South Carolina Bar Pro Bono Program http://www.sclawanswers.org/

Indiana Pro Bono Commission http://www.indianalegalanswers.org/

West Virginia http://www.wvonlinelegalhelp.org/ (currently they are only taking on volunteer attorneys before opening to the public).

Mississippi and Montana are close to adopting the software.  Other states have expressed an interest—Illinois, Kentucky, Maine, New Mexico, Texas and Utah.

This Online TN Justice site runs on two servers, one for the database and one for the website, contributed by Dell. The software to run the resource, estimated as a $60,000 value, can be licensed for free by Access to Justice organizations wishing to set up their own sites by emailing Buck Lewis, Chair of the Tennessee Supreme Court Access to Justice Commission (or call 901/577–2256).  Baker Donelson was recently recognized by the Tennessee Bar for the contributions their IT department made in creating this site.  Baker Donelson also received the NLADA’s 2014 Beacon of Justice Award for the resource.

Bill Jones is the Technology, Information and Content Coordinator for the ABA’s Center for Pro Bono.

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2014 Pro Bono Publico Award Recipient: Norton Rose Fulbright

Each year, the ABA Standing Committee on Pro Bono and Public Service Pro Bono Publico Awards honor individuals or organizations in the legal community that enhance the human dignity of others by improving or delivering volunteer legal services to the poor or disadvantaged. 2014 recipients were honored at a luncheon during the ABA Annual Meeting in Boston. This is the last of a five-part series recognizing this year’s award winners. 

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Norton Rose Fulbright is one of the largest global legal practices with more than 3,800 lawyers in over 50 locations spanning six continents. The law firm believes in contributing to the communities where they live and work, and it organizes pro bono services through a 15-member committee of partners representing each of its 11 U.S. offices. Attorneys at the law firm annually provide tens of thousands of hours to pro bono matters across the globe, amounting to millions of dollars in legal fees donated each year to help those unable to pay for legal fees. In 2013 alone, Norton Rose Fulbright lawyers logged almost 105,000 hours of pro bono worldwide. In the firm’s U.S. offices alone, 85 percent of attorneys logged volunteer hours, for an average of 111 hours per lawyer.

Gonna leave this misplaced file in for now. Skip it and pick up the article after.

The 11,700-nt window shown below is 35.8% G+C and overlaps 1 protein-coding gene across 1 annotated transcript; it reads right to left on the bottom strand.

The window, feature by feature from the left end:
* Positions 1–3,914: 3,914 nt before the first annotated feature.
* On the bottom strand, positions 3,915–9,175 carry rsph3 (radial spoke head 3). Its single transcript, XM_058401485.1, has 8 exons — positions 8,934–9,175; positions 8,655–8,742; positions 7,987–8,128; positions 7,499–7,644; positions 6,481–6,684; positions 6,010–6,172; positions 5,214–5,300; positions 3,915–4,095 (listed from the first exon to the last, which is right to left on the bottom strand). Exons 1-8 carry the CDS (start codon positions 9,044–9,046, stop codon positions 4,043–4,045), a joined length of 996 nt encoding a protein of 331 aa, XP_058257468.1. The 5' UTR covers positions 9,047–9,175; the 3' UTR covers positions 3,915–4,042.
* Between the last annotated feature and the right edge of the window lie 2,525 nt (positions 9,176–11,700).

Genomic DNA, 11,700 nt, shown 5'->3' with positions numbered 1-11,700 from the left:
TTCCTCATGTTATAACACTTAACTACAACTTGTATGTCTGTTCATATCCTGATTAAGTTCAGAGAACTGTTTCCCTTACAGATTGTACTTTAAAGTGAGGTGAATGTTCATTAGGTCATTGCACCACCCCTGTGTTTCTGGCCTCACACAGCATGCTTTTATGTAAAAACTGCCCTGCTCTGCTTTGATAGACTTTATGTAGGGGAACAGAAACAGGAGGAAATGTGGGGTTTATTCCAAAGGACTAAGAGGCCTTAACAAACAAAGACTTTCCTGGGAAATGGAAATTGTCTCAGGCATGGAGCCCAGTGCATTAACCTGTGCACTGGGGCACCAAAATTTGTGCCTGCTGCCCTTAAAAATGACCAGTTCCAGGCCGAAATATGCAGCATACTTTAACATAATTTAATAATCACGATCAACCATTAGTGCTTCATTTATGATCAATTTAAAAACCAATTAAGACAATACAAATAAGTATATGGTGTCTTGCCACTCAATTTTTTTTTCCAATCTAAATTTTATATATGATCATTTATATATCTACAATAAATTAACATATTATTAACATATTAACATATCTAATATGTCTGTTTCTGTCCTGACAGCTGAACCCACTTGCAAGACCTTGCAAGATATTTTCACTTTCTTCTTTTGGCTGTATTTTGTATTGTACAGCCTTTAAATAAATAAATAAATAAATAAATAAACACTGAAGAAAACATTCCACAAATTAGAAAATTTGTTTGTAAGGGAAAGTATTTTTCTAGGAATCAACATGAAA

Click here to watch and listen as attorneys with Norton Rose Fulbright share their insights about receiving the award and their service.

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Top 5 Ways to Celebrate Pro Bono!

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This year marks the 6th annual National Celebration of Pro Bono, an initiative of the ABA Standing Committee on Pro Bono and Public Service through which lawyers from across the country honor their responsibility to the profession and their communities by volunteering their services to the underserved. This week-long Celebration, held October 19-25, 2014, provides an opportunity for legal organizations to commemorate the important contributions of America’s lawyers and to recruit and train the many additional volunteers required to meet the growing demand.

Here are five ways you can join in the National Celebration of Pro Bono:

1. Organize an Event for Celebration Week

Bring the celebration to your hometown. Visit the Resources section of the Celebration website for great organizing ideas and tools. Free consultation services are also available to facilitate your planning. Contact the ABA’s Center for Pro Bono staff: celebrateprobono@americanbar.org.

2. Find and Participate in a Celebration Event

With over 950 events across the country posted to the Celebration website last year, there is something for everyone. Visit the events page of the Celebration website to find a pro bono event near you.

3. Share Your Pro Bono Story

Your own pro bono story has the potential to inspire others to the essential work of providing legal assistance to the underserved. Tell us why you do pro bono by sending us your pro bono statement via e-mail (both video and written stories welcome!)

My name is _________ and I do pro bono because _________.

4. Shop for a Good Cause

Time to start your Celebration shopping! Order gifts for your volunteers or promotional items to help spread the word about your event directly from the Celebration store.

5. Spread the Word

Tell us how you celebrated! Did you have a successful event? Has the Celebration helped you expand and enhance your program? We’d love to share your story – and any pictures you may have of your event – on our website.